The US wireless broadband project could conflict with GPS signals, affecting coverage and accuracy.
A project to provide the US mainland with a nationwide wireless broadband network has hit a major stumbling block - it could conflict with GPS signals.
According to The Guardian
, makers of GPS devices, as well as a host of other parties such as the aviation sector and emergency services, are very concerned about the impact of the network on GPS signals.
Virginia-based company LightSquared is constructing the network, which uses signals on a very similar frequency to those transmitted by GPS satellites. According to The Guardian, the background noise of the LightSquared signals, produced by as many as 40,000 transmitters, is also more powerful than the strength of GPS signals when they're received at ground-level.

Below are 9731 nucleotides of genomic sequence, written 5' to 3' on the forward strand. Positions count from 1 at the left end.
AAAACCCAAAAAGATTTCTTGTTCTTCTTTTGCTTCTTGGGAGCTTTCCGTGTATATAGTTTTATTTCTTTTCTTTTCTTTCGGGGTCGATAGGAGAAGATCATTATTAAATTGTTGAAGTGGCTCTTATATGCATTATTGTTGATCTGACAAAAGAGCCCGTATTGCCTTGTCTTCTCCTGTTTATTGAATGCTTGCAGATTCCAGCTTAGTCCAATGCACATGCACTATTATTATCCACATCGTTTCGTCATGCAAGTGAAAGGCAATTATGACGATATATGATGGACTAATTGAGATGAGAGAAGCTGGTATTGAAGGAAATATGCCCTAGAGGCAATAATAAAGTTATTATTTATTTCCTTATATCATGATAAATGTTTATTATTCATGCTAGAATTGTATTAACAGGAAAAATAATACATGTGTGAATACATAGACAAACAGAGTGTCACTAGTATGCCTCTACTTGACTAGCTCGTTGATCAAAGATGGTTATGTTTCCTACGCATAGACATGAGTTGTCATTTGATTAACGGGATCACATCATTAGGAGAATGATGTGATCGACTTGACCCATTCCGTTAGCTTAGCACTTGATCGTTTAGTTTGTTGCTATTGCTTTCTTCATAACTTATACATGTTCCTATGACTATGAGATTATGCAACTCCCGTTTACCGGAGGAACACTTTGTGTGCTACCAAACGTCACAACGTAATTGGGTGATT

GPS is used increasingly for all-manner of navigational tasks, and fall-back systems, such as ground-based radio signals for aircraft, could end up suffering from lack of coverage and thus accuracy.
One solution is to provide filters in existing and future GPS devices. However, this is a costly method, and manufacturers of GPS devices have already clashed with LightSquared over the estimated cost of doing this. However, mobile phones may not need the additional filter for basic positioning, as they can use other methods to determine their position.
The idea behind the network is that LightSquared would provide access to US-based companies, which would then in turn sell access directly to consumers. However, the budget for the project is reportedly $5bn short of the required $7bn needed to complete the network.
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